Spacewalk turns into spacework as cosmonauts grapple with ISS leak

A towel is just about the most massively useful thing an interstellar hitchhiker can carry

One spacewalking cosmonaut was hit on their visor by a contaminated tether as a pair of International Space Station crew members ventured outside the outpost a few hours ago to investigate a leaky radiator.

Streamed live on NASA TV, the spacewalkers had several tasks, but it was dealing with the leak earlier this month from a radiator on the Nauka module that was the highlight.

The cosmonauts, Oleg Kononenko and Nikolai Chub, were tasked with inspecting and isolating the coolant leak, which required turning the valves to cut the radiator off from the cooling system.

While frozen crystals had been observed spewing into space, the cosmonauts could initially find no sign of the leak on the connecting line. However, traces were spotted where the radiator panels were connected. Later in the spacewalk, a large blob of coolant was observed on a line at a radiator joint.

The cosmonauts brought towels to mop up the mess, but it soon became apparent they didn't have enough. One end of a tether became soaked in the stuff, and it appeared to have touched the visor of a cosmonaut.

The pair were advised to leave the area and get on with the rest of the spacewalk tasks, which did not go entirely to plan. A nanosatellite to test solar sail technology was released, but the sail failed to deploy. A synthetic radar communications system was also installed, but one of the four panels could not be fully deployed. Eventually, controllers decided to defer the work to a future date.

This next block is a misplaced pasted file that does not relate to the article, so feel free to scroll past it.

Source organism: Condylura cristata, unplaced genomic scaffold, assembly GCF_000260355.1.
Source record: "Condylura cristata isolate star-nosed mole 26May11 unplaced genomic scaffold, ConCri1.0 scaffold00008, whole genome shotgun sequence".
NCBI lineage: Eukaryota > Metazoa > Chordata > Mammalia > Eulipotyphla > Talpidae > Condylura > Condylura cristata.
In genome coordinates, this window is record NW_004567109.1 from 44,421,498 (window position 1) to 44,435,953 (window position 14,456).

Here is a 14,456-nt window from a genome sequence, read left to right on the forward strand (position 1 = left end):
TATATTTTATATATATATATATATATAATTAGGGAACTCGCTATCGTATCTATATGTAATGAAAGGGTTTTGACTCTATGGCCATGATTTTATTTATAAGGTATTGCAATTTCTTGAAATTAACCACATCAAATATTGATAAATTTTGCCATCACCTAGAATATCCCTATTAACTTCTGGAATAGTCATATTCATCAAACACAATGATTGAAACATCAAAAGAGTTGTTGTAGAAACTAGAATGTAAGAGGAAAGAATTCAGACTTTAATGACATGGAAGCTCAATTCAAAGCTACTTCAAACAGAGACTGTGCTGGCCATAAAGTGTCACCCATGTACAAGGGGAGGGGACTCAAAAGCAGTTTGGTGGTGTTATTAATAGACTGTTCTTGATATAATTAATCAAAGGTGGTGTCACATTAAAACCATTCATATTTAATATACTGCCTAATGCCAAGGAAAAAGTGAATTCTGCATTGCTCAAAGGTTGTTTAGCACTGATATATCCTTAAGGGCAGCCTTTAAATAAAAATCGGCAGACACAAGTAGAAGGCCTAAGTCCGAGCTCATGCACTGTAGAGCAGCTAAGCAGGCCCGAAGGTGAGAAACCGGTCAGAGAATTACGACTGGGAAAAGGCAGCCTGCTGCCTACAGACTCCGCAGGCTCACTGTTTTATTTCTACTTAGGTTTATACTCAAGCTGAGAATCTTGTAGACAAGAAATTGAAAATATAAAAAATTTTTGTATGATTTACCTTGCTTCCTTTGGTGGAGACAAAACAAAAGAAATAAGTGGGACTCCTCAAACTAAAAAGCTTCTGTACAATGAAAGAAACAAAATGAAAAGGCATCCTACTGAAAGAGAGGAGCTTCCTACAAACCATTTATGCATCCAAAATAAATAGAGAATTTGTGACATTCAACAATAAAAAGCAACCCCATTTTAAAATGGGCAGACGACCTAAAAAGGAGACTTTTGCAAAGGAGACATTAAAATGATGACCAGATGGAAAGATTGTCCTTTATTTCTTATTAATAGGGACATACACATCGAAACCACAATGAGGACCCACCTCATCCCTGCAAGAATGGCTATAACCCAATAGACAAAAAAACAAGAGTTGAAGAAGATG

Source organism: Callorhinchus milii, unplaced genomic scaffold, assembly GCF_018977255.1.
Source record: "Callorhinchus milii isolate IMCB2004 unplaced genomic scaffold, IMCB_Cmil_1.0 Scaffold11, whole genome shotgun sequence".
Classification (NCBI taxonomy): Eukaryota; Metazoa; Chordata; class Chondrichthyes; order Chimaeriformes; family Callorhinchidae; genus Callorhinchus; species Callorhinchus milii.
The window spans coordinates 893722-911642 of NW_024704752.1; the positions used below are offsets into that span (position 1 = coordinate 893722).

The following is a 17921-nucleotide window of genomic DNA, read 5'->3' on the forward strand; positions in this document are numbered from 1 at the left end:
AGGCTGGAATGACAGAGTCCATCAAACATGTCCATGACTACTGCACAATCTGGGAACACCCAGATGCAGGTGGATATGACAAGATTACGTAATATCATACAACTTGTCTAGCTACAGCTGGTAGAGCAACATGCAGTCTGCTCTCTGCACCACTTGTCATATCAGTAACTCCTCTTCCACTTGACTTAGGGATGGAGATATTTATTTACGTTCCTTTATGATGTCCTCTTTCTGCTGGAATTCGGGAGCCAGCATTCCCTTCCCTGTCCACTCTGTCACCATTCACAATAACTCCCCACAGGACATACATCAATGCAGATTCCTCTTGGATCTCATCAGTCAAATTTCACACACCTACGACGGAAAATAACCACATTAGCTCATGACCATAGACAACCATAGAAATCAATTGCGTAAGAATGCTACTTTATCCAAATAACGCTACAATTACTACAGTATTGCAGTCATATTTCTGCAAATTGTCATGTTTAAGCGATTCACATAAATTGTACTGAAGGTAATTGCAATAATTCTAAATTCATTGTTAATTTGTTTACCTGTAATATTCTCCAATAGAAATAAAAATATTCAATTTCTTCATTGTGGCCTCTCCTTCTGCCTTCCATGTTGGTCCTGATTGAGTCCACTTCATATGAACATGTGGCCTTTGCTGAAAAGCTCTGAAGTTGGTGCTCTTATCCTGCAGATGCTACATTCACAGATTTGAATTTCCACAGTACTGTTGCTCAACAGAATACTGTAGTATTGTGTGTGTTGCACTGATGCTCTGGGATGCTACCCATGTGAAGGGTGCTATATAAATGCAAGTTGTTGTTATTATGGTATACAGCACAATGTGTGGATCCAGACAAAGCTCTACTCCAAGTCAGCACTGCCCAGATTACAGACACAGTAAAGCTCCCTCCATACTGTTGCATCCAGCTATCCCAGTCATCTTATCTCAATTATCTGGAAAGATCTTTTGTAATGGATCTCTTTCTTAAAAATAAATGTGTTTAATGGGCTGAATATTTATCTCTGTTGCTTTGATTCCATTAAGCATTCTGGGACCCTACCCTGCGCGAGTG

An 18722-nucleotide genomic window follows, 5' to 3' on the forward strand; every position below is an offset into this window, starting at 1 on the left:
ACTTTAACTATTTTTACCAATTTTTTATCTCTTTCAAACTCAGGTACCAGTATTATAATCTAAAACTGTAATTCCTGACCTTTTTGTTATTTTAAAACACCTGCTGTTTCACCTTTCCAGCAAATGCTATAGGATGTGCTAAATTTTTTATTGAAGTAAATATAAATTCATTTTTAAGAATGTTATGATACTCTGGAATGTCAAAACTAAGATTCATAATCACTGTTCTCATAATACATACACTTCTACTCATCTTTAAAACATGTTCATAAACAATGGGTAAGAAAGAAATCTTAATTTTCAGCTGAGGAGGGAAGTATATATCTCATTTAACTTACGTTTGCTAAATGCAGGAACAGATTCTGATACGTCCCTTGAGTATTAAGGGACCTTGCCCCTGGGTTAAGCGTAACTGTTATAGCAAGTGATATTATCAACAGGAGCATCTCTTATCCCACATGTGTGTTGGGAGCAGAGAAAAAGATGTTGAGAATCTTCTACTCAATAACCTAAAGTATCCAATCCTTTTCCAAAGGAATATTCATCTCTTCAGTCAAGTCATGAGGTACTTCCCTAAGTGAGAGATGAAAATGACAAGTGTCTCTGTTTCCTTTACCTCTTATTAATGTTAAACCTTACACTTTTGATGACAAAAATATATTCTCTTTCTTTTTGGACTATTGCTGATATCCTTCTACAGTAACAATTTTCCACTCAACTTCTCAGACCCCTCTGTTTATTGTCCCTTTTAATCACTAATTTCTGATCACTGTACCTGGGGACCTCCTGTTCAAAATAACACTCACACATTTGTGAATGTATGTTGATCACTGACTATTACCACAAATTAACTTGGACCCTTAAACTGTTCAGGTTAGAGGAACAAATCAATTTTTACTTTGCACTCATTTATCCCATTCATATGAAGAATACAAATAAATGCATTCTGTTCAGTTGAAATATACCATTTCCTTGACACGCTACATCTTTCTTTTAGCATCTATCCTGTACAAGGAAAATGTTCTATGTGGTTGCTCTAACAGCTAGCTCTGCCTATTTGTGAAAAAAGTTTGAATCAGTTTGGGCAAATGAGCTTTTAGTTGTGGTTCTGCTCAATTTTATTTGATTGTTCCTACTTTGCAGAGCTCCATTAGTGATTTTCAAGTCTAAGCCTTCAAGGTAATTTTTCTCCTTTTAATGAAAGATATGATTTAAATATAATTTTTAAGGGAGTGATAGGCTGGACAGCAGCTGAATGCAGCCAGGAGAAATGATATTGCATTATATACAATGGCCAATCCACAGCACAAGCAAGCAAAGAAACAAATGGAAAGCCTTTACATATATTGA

As far as coolant was concerned, the cosmonauts checked out their Roscosmos Orlan spacesuits for signs of contamination during the spacewalk and wiped everything down as usual after repressurization. Managers plan to use additional filtration within the ISS to scrub the air of any remaining coolant traces.

Cameras on the orbiting lab detected the leak. The crew was asked to confirm it by peering out of the windows, and saw a backup radiator on the Nauka module appeared to have sprung a leak. The radiator had been delivered by one of the final Space Shuttle missions in 2010 but only fitted during a Russian spacewalk this year.

Managers have yet to decide on the next steps. Kononenko and Chub were to find and isolate the leak, and have completed both tasks – although it's debatable if more work will be needed for the former. Repairing the leak is another thing entirely. The primary coolant loop is unaffected, and the crew is not in any danger. ®

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